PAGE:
3 Simple Edits to Improve Your Photos

I’m not a fan of heavy Photoshopping, and to most of the pictures I take I don’t do anything at all. For special photos, though – ones that are going to be blown up and hung on the wall, or sent out to family, or published on my blog or in patterns, I want them to look extra nice. Usually it only takes a few extra tweaks to make them better without losing their genuine qualities.

All of the directions given are for GIMP, a free open-source Image Manipulation Program. It’s just as powerful as Photoshop (except, you know, free) but there’s a bit of a learning curve – especially if you’re switching over from another program. Fortunately the internet is just teeming with step-by-step tutorials to help you get a handle on it. So, here’s how to use GIMP to help you fix your photos.

White Balance

Here’s the deal: different light sources tinge your pictures different colors. Late afternoon sun might make everything look yellow, an overcast sky might make things bluish, and fluorescent lights might just make everything horrible. Generally we don’t notice this too much, as our eyes and brain work together to tell us what color things are supposed to be, but cameras don’t have this automatic smart filter and so when you get the pictures home and look at them properly you might notice the colors are washed out or wrong.

Fortunately this is easily fixable with something called ‘White Balance.’

See the difference?

Go to Colors > Auto > White Balance and see the difference. Isn’t that amazing? The shade from the trees made everything washed out and gray, but with the White Balance adjusted this picture is bright and warm and clear. I love White Balance!

Cuts, Zits, and Dirt

For the most part, I leave cuts and dirt and bruises in the photos of my children. It’s part of their experience. Occasionally, though, I have a picture I want to use for a special purpose, like framing on the wall, or using as the cover image in a pattern, when I don’t really want to see a scab… forever. Also (I’ll admit it) when I get a zit I do not publish it on the internet. I don’t consider this cheating. A zit is a temporary thing, it’s not part of my face, and pictures on the internet are forever. I do try to mess with the natural photo as little as possible, though.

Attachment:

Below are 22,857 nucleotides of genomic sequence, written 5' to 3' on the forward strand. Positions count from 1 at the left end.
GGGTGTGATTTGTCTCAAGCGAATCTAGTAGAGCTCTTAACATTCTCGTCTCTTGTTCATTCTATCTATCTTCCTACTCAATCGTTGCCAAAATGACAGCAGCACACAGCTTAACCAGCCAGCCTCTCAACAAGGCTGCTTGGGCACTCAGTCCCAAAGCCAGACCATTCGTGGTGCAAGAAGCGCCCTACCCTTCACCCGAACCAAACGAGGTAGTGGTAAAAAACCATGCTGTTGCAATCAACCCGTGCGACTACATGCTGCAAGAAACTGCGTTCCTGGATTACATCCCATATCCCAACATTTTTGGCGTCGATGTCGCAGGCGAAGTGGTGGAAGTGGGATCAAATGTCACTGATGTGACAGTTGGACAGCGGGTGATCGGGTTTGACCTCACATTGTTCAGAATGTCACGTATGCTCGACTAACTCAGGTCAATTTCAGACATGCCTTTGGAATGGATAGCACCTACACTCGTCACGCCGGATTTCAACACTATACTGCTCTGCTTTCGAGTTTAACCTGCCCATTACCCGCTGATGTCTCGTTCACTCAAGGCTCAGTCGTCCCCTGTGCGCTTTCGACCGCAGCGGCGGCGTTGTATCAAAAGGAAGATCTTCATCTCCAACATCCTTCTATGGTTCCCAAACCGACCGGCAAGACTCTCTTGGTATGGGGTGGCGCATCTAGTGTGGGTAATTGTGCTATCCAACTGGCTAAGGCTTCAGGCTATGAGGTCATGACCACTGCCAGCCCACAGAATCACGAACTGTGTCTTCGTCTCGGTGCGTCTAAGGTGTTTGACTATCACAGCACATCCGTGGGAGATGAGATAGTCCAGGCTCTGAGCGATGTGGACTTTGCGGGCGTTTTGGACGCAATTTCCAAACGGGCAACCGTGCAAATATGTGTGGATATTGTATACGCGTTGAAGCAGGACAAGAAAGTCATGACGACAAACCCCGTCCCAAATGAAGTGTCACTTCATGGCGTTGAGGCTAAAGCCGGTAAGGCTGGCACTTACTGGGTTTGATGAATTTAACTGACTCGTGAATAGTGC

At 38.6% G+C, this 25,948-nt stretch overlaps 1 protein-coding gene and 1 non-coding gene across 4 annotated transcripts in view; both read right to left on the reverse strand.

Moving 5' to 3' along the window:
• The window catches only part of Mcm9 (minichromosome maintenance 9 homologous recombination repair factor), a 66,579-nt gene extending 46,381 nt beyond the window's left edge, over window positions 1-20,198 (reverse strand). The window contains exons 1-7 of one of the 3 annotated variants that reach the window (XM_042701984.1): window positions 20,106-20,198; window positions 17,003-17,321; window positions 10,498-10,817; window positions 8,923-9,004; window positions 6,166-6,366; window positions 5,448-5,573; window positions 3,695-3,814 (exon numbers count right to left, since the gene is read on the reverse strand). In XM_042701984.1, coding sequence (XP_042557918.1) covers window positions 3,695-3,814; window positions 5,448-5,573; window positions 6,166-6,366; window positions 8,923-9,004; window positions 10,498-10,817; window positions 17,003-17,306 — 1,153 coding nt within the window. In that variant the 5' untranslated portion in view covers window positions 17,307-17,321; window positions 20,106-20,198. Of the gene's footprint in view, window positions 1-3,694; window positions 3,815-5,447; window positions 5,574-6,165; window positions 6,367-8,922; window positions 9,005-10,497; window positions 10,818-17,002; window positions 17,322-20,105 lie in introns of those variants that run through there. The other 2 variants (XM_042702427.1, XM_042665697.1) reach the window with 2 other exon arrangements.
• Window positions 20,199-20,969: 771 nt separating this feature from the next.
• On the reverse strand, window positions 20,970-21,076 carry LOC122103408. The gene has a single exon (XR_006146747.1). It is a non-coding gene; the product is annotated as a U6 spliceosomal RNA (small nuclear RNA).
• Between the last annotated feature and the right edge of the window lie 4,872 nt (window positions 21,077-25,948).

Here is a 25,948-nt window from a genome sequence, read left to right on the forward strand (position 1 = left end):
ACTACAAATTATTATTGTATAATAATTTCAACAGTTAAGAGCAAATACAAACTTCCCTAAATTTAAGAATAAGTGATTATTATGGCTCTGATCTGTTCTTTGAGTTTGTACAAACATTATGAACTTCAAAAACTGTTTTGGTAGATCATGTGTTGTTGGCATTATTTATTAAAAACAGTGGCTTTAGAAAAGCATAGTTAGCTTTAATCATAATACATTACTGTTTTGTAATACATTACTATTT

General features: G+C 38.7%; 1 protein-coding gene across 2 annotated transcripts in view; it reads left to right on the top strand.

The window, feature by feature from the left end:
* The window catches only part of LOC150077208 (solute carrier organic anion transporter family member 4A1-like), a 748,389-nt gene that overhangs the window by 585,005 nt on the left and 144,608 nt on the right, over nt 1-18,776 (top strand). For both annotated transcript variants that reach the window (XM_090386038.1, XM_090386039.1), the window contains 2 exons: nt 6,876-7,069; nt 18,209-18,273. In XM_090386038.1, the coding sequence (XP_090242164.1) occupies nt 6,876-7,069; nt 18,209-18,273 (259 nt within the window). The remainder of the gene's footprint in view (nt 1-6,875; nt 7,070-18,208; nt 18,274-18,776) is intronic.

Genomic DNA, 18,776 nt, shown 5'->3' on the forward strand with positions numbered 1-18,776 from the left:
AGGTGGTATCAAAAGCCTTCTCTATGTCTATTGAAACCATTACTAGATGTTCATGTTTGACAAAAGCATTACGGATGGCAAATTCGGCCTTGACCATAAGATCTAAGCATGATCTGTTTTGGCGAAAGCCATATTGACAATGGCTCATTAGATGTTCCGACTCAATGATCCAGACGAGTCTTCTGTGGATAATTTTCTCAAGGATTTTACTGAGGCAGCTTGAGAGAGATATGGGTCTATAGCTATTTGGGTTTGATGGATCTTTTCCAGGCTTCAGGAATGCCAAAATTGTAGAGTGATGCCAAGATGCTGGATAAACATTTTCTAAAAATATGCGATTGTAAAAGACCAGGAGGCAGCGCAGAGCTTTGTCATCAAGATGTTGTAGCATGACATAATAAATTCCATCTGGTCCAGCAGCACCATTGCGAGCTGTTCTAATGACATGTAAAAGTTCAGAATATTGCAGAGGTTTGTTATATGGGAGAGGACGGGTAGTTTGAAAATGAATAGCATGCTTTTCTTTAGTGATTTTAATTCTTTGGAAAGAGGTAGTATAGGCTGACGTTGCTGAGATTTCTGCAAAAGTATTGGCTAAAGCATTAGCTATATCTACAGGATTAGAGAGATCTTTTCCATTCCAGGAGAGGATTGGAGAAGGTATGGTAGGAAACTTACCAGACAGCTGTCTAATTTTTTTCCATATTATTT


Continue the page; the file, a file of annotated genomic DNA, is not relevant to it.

Fix it without losing the spontaneity.

This technique is for small spots, cuts, or smudges. Go to your toolbox and click on the Healing Tool (looks like crossed band-aids). Make sure your brush is small enough that you won’t affect anything but the blemish you’re removing. You can make it larger or smaller on the ‘Scale’ slider. Next, find a piece of skin very close to the blemish that looks like the skin under the blemish would look if it weren’t there. Try to match color and lighting as well as possible. Now press Ctrl and click on the unblemished skin. Release Ctrl and click on the blemish. It may take a few clicks to completely remove it, depending on size and color.

I prefer the Healing Tool to a Clone Stamp, because the Clone Stamp duplicates the source skin exactly and can be noticeable. The Healing Tool uses pixels from the source skin and from the blemished area to make a new patch that integrates with the surrounding picture. …He was a cute four-year-old, wasn’t he?


This is more subjective, but it can potentially improve your photos a great deal. Cropping is more than just cutting the pile of unfolded laundry or the crying sibling out of an otherwise cute photo. It allows you to direct your viewer to the ‘best part’ of the picture, to basically decide what the picture is really about. In the picture below, Tommy’s slumping posture (I’m pretty sure he’s saying, “Why are we in the stroller AGAIN?”) is comical, but any time I showed the picture to anyone, I found myself saying “Just look how cute Teddy is in the back, there!” Cropping allows me to make a new image focused on how cute Teddy is being back there. I included the hands since to me that was an important part of the moment.

Once you figure out what to include in the photo, the actual cropping is simple.

These two pictures say different things.

Pick the Rectangular Select Tool from your Toolbox. (Gray rectangle bordered by a dotted line.) Use it to select the area you want; you can pull at the corners to make it larger or smaller, and click and drag in the middle to move the selection around. When you’re happy with what’s inside the rectangle, go to the Image menu and select ‘Crop to Selection.’ That’s it! I always recommend saving changes as a new file so you can have the originals should you need them.

Hopefully you’ve learned something today you can use in your own photos!


  1. Sunshine says:

    Thanks for this tutorial! I have GIMP but had no idea how to use it for photo editing until I read this. Now I can fix all of my not so great pictures for free!

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